IUCN threat status:

Not evaluated

Comprehensive Description

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This native perennial plant is unbranched, except slightly near the inflorescence, and up to 3' tall. The central stem is stout and covered with spreading white hairs. The pinnate compound leaves are also covered with white hairs, and consist of 3-11 leaflets. They are located primarily at the base of the plant, although a few small compound leaves alternate along the central stem above. Each leaflet is up to 3" long and 2" across, with the leaflets becoming larger toward the tip of the compound leaf (away from the stem). A leaflet is coarsely serrated along the margins, pinnately veined, and has an ovate or oblong shape (with blunt tips). The entire plant appears light or whitish green. The inflorescence occurs as a tight cluster of the flowers at the apex of the plant, sometimes with smaller side clusters. A flower has 5 white petals, 5 light green sepals, 20 or more golden stamens, and a small golden reproductive structure in the center. It is about ¾" across and resembles the flower of a strawberry plant. There is no floral scent. The blooming period occurs during mid-summer and lasts about a month – only a few flowers are open at the same time. The small seeds are distributed to some extent by the wind. The root system consists of a central taproot, and there are rhizomes that help to spread the plant, although it is not particularly aggressive.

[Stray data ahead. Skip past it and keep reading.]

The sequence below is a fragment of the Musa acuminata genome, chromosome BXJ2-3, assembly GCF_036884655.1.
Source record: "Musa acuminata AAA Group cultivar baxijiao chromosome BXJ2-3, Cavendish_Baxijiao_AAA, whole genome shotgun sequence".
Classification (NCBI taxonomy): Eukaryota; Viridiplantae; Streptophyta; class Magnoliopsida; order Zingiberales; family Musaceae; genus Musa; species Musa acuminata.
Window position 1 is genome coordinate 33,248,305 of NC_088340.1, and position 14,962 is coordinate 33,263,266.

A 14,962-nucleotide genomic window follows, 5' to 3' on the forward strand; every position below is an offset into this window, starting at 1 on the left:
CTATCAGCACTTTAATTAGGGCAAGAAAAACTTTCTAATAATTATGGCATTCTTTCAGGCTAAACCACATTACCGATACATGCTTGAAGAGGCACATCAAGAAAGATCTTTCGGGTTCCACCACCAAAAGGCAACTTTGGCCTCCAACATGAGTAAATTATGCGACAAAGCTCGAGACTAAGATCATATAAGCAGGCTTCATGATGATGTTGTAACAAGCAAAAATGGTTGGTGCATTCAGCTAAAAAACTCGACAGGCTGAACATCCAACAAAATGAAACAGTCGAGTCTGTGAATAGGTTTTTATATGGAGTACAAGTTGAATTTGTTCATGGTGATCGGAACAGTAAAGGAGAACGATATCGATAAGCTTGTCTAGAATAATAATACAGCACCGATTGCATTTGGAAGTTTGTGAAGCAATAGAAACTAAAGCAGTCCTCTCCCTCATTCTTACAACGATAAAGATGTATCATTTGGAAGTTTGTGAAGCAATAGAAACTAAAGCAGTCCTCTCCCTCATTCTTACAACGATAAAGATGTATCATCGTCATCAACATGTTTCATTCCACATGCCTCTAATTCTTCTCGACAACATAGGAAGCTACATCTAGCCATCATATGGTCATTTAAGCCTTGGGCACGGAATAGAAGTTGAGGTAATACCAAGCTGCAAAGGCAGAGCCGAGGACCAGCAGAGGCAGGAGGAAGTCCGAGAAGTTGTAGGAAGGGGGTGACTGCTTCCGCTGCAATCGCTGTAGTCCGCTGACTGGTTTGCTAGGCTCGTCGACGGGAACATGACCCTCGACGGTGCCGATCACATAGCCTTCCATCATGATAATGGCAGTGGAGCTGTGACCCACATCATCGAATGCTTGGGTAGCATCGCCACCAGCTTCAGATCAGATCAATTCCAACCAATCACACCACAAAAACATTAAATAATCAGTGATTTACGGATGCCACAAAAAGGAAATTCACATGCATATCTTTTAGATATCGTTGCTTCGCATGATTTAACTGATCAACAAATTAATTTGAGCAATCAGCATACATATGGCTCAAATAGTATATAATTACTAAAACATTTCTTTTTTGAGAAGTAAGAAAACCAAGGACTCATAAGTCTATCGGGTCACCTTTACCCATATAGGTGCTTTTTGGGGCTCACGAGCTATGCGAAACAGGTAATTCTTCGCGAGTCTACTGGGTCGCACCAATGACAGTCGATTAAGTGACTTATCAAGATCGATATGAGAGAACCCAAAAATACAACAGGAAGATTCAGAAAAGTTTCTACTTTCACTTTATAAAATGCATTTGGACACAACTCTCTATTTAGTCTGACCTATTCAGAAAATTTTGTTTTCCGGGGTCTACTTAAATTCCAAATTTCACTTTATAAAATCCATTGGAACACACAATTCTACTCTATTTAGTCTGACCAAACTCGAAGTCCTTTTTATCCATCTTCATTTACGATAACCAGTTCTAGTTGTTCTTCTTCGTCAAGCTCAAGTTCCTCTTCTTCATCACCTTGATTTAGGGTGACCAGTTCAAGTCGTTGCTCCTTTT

Creative Commons Attribution Non Commercial 3.0 (CC BY-NC 3.0)

© John Hilty

Source: Illinois Wildflowers

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